Mao’s ‘scalpel’ was the internal intelligence chief, Kang Sheng. Kang’s torture-based extraction of false confessions and testimony was instrumental in Mao’s consolidation of power at Yan’an. It also triggered a substantial internal backlash, which forced Mao sideline Kang Sheng before bringing him back to prominence in the 1960s, to resume the work of rooting out the patronage networks of Mao’s perceived and potential rivals. One of Kang’s victims was Xi’s father, a vice premier, in 1962, which led to 16 years in purgatory. Another was Bo’s father, also a vice-premier, during the Cultural Revolution of 1966. Both men were jailed, and tortured, and a member of each family was ‘persecuted to death’.

Bo applied the Maoist strategies of purge and rectification beneath the barest of judicial facades. By then, however, China had changed in ways that meant the old torture-based confession methods didn’t work so well anymore.

Bo’s methods were so brutal, and so out of kilter with the values of China’s increasingly sophisticated and pluralistic society, that they galvanised lawyers, editors, historians and other intellectuals to fight to protect their interests and restrain him. The only weapon they had was to talk truth, in and outside the courtroom, and let events take their course — an approach whose ultimate success relied on China’s information revolution and an increasingly engaged public. Several of them warned of a return to the methods of the Cultural Revolution.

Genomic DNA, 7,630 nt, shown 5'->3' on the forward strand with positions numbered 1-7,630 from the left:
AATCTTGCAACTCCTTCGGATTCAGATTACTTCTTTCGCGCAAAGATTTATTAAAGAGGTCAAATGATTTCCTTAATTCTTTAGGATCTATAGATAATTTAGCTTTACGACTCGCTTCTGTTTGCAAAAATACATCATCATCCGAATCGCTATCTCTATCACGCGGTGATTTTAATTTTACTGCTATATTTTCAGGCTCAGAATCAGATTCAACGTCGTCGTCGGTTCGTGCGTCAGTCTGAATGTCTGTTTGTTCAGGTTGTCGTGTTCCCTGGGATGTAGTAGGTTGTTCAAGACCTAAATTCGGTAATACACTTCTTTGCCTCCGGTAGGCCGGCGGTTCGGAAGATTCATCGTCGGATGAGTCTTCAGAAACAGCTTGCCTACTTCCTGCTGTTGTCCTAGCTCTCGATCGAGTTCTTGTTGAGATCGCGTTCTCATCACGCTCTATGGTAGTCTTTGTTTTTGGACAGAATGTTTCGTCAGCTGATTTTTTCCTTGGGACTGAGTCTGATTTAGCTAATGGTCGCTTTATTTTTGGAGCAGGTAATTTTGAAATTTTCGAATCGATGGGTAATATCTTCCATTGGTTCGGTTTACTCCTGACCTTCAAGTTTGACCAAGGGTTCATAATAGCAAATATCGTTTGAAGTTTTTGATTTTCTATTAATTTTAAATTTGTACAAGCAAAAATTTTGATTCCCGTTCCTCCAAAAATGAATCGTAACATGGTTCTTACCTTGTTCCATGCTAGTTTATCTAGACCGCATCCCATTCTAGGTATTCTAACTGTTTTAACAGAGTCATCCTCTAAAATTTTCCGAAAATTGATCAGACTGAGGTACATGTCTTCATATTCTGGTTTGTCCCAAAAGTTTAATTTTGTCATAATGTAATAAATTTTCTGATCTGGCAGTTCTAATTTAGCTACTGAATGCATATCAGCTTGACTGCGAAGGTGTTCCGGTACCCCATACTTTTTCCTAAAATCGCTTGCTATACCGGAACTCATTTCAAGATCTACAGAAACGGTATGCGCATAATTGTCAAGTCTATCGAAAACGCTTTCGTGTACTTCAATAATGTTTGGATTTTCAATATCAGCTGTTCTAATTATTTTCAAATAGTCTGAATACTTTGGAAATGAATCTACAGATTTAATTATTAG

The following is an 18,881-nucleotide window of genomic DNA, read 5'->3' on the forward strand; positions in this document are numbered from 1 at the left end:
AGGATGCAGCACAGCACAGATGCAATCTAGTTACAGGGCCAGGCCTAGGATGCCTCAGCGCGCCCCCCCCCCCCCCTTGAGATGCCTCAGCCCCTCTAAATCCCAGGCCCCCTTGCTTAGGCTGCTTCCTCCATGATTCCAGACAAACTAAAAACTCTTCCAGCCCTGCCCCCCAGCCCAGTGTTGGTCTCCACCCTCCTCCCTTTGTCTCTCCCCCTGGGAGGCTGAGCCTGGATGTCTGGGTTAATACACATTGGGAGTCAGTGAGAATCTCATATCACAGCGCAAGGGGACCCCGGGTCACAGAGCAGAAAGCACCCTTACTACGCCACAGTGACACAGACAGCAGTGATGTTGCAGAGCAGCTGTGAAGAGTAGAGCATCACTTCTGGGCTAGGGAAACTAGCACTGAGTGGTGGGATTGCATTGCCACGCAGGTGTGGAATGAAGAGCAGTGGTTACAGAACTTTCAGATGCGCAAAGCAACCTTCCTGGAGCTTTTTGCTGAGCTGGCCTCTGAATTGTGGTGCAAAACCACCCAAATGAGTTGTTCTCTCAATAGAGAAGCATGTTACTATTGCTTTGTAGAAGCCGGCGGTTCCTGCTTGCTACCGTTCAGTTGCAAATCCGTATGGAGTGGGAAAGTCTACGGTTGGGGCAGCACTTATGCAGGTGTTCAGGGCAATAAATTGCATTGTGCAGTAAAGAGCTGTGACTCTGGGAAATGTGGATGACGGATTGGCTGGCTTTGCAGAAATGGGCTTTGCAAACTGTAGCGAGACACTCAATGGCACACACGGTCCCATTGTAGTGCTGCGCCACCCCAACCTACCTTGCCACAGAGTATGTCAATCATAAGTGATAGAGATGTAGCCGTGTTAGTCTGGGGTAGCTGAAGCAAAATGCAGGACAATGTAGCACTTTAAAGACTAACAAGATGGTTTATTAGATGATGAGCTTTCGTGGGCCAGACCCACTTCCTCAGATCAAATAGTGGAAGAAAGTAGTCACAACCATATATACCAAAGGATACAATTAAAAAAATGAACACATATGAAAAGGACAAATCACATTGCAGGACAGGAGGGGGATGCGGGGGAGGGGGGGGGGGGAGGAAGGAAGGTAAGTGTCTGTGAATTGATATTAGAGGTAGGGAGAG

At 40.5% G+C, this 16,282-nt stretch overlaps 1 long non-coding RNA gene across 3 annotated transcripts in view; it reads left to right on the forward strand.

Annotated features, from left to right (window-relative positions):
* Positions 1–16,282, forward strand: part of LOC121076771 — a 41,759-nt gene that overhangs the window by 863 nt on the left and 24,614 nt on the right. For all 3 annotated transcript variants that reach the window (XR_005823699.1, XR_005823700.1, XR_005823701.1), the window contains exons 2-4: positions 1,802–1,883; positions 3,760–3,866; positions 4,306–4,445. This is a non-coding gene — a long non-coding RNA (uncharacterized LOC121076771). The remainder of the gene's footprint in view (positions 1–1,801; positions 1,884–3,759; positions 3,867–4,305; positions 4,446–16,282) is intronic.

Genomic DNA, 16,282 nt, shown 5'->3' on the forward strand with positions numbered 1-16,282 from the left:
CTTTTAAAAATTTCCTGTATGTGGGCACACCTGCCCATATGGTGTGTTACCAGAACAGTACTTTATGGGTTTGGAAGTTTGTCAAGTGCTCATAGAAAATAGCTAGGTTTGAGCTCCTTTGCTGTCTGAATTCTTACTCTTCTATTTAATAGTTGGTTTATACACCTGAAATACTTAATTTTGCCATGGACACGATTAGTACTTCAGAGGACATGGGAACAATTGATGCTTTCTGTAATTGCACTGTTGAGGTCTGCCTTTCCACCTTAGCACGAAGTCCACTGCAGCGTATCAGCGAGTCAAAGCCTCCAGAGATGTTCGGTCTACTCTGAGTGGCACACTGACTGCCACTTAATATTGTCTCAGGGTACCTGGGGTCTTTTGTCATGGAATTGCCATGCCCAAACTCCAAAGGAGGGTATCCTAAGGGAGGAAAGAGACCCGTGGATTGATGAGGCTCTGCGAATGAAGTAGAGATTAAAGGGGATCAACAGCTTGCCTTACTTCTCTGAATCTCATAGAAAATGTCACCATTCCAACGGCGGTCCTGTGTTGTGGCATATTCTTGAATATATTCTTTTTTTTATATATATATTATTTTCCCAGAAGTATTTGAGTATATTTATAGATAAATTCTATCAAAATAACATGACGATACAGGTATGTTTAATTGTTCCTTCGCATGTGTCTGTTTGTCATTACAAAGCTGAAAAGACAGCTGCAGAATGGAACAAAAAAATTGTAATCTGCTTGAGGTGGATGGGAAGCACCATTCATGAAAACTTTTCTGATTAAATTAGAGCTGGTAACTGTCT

Eventually, the pressure forced open cracks in the political elite. Bo’s court room persecutions of his rivals were so perverse and so public — despite his prodigious propaganda efforts — that enemies sharpened their hatchets and allies found it harder to defend him. Indirectly, as I argue in The Rise and Fall of the House of Bo, this is what brought Bo crashing down.

Bo is likely to be convicted of misdeeds that are marginal to the political reasons that brought his downfall. His downfall followed the interrogation of dozens of associates, with each detainee testifying against the one above.  The national crisis of injustice and inequality that Bo articulated, however, has only become more pressing.

It must bemuse Bo to see Xi using the Maoist language of life-and-death struggle and bodily decay. Public revolt at ‘vile’ cases threatened to ‘doom the party and the state’, said Xi when he took the stage in November last year, six weeks after the Politburo pre-announced Bo’s guilt. ‘There must first be decay for maggots to set in.’